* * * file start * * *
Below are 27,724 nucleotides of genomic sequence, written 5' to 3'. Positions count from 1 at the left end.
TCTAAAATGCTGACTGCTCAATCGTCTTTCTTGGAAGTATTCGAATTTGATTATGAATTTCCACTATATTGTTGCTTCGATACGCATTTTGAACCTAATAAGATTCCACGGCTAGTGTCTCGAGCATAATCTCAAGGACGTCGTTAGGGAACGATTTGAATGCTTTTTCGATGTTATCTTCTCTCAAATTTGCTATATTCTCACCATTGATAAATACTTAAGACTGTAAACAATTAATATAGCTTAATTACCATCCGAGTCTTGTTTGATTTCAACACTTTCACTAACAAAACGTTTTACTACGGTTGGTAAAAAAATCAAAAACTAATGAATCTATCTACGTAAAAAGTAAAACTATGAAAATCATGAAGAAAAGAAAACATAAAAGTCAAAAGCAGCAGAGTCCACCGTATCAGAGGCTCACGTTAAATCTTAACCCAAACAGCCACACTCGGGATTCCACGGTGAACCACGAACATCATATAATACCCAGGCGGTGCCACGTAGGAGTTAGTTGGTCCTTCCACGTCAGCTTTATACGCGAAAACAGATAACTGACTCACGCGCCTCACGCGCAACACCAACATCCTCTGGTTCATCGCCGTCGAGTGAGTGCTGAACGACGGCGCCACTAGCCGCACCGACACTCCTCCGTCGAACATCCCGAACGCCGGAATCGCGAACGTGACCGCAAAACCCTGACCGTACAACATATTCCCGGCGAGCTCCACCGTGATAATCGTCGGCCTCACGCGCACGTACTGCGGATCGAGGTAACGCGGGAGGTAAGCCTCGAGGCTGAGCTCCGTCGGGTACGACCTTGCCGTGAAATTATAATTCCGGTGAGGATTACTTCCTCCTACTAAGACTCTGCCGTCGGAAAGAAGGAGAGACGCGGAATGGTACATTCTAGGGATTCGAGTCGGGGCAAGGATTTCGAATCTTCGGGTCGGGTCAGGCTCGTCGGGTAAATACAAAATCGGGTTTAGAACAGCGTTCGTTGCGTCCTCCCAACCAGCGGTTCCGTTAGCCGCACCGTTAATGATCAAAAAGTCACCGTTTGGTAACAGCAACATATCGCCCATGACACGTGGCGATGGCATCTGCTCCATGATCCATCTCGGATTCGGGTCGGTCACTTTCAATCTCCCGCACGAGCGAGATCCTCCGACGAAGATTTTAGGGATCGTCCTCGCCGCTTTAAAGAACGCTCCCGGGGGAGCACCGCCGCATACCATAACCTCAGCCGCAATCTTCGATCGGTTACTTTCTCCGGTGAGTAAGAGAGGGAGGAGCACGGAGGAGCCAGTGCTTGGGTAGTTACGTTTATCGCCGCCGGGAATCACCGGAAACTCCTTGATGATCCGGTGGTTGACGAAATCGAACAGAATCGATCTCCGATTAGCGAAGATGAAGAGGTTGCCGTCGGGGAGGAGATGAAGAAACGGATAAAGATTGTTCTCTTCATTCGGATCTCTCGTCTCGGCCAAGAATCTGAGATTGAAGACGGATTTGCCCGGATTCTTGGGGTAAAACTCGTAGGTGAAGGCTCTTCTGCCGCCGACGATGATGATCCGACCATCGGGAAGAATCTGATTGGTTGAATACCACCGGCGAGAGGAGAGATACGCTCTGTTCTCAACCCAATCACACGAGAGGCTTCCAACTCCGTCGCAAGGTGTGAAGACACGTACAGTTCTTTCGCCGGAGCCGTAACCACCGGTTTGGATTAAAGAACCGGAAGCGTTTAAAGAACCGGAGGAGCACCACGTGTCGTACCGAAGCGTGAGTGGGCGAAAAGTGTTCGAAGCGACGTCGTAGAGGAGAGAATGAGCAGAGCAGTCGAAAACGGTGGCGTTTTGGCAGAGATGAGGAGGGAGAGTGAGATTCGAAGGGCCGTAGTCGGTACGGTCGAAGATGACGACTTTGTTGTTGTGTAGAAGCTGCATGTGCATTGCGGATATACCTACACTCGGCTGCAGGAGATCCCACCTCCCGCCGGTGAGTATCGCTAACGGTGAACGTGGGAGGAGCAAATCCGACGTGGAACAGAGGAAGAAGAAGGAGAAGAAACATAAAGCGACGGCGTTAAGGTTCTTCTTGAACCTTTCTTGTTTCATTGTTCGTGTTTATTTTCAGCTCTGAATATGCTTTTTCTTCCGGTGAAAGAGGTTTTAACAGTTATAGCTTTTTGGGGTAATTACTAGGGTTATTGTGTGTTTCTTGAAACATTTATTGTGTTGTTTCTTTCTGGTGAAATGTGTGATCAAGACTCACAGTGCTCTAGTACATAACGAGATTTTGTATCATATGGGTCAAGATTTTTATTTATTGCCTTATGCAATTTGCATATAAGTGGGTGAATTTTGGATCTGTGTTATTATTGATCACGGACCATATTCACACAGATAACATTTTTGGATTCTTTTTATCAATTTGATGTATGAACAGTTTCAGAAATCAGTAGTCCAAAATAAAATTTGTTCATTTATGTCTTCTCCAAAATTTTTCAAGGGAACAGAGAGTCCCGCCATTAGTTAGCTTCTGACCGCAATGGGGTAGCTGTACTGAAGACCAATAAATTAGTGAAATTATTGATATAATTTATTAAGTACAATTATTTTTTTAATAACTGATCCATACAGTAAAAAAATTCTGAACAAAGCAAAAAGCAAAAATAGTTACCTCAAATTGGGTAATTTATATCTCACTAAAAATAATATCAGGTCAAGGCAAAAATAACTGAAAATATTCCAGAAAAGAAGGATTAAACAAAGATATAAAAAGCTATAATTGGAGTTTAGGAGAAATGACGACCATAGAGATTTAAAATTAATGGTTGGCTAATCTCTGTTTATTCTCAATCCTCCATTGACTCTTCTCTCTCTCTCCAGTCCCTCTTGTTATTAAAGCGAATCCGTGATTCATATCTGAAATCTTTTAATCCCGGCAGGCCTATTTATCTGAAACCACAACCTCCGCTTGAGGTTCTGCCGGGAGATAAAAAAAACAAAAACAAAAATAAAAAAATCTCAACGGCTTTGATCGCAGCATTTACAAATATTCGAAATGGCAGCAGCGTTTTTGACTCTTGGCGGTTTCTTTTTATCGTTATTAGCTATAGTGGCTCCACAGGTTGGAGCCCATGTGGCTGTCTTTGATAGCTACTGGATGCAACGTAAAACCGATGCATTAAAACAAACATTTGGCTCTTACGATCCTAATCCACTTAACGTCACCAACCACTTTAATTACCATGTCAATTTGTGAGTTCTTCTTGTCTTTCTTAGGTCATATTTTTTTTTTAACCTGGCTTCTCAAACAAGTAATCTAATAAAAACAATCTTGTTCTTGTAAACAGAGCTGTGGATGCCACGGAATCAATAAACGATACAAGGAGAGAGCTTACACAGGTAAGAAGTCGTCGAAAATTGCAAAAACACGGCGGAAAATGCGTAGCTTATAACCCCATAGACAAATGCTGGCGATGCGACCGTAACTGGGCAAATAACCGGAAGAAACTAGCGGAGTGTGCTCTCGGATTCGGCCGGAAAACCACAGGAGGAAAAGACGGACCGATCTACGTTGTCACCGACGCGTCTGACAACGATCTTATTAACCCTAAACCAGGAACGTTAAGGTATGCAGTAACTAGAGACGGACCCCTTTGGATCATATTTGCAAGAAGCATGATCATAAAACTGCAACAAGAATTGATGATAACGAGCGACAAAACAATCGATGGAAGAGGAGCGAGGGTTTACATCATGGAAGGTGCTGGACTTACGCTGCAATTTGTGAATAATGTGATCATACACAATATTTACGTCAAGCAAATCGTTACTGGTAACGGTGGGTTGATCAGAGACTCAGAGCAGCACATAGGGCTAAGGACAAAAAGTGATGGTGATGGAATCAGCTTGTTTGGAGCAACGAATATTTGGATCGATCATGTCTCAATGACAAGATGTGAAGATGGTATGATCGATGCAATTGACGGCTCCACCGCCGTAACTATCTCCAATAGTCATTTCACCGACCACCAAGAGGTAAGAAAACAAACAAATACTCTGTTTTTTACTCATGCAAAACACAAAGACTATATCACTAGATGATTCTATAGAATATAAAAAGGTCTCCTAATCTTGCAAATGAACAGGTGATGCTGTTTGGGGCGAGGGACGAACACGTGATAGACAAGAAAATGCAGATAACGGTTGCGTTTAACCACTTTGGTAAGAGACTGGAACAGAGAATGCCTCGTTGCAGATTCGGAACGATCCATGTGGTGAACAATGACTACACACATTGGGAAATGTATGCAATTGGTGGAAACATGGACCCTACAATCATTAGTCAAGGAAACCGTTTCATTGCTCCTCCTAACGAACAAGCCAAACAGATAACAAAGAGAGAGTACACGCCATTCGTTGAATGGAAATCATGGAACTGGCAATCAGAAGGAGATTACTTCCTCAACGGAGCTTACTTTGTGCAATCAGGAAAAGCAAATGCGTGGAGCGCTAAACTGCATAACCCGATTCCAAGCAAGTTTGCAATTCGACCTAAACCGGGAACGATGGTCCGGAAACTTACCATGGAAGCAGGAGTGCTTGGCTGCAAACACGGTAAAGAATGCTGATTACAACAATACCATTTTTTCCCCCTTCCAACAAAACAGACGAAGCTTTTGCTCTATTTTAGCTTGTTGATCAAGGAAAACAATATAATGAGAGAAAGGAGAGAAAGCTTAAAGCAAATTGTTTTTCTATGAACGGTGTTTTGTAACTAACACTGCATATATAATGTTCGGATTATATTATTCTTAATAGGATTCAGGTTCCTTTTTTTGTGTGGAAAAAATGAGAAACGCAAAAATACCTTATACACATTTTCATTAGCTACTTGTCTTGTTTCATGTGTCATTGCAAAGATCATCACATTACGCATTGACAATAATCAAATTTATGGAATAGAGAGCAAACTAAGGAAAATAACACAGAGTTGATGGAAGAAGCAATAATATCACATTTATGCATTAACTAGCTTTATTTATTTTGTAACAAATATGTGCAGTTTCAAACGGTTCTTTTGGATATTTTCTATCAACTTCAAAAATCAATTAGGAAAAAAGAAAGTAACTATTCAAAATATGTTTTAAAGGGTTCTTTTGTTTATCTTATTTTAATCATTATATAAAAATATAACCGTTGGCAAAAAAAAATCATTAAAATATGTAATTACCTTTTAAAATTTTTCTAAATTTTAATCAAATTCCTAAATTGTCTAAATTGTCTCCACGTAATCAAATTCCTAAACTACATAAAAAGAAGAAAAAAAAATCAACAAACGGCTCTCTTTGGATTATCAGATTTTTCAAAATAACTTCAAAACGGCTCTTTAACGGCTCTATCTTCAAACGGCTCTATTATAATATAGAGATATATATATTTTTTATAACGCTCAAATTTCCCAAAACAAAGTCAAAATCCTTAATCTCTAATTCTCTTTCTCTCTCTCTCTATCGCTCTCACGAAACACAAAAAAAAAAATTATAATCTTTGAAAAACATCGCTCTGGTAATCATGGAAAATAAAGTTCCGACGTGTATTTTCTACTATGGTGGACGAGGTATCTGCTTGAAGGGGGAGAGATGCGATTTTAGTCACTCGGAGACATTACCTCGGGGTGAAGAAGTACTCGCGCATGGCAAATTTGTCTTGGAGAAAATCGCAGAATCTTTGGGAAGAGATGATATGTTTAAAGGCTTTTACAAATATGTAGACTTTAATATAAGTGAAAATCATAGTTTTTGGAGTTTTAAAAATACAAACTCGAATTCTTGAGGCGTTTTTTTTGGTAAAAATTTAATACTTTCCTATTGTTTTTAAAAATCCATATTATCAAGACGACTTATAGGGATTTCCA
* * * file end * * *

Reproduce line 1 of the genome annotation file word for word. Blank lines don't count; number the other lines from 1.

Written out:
Below are 27,724 nucleotides of genomic sequence, written 5' to 3'. Positions count from 1 at the left end.